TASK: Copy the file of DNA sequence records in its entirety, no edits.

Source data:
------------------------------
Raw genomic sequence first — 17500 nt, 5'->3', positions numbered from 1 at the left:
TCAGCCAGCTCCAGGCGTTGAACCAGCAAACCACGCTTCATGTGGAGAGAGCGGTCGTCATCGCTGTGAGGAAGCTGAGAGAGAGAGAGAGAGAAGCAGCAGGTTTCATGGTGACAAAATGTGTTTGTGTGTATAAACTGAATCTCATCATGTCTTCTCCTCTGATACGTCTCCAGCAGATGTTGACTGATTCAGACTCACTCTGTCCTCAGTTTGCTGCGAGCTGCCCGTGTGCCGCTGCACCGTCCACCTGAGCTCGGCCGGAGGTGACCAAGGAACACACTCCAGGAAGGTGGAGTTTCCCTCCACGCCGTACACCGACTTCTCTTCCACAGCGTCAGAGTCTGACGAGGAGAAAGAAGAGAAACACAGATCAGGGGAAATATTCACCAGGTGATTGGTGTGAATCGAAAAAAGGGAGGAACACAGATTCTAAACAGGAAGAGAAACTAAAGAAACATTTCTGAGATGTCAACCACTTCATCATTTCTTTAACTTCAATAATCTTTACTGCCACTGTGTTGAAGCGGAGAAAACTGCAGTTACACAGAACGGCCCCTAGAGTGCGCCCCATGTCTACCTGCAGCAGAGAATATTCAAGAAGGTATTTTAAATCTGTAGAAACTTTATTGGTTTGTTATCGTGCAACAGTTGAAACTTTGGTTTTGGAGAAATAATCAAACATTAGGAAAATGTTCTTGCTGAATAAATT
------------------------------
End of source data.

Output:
Raw genomic sequence first — 17500 nt, 5'->3', positions numbered from 1 at the left:
TCAGCCAGCTCCAGGCGTTGAACCAGCAAACCACGCTTCATGTGGAGAGAGCGGTCGTCATCGCTGTGAGGAAGCTGAGAGAGAGAGAGAGAGAAGCAGCAGGTTTCATGGTGACAAAATGTGTTTGTGTGTATAAACTGAATCTCATCATGTCTTCTCCTCTGATACGTCTCCAGCAGATGTTGACTGATTCAGACTCACTCTGTCCTCAGTTTGCTGCGAGCTGCCCGTGTGCCGCTGCACCGTCCACCTGAGCTCGGCCGGAGGTGACCAAGGAACACACTCCAGGAAGGTGGAGTTTCCCTCCACGCCGTACACCGACTTCTCTTCCACAGCGTCAGAGTCTGACGAGGAGAAAGAAGAGAAACACAGATCAGGGGAAATATTCACCAGGTGATTGGTGTGAATCGAAAAAAGGGAGGAACACAGATTCTAAACAGGAAGAGAAACTAAAGAAACATTTCTGAGATGTCAACCACTTCATCATTTCTTTAACTTCAATAATCTTTACTGCCACTGTGTTGAAGCGGAGAAAACTGCAGTTACACAGAACGGCCCCTAGAGTGCGCCCCATGTCTACCTGCAGCAGAGAATATTCAAGAAGGTATTTTAAATCTGTAGAAACTTTATTGGTTTGTTATCGTGCAACAGTTGAAACTTTGGTTTTGGAGAAATAATCAAACATTAGGAAAATGTTCTTGCTGAATAAATT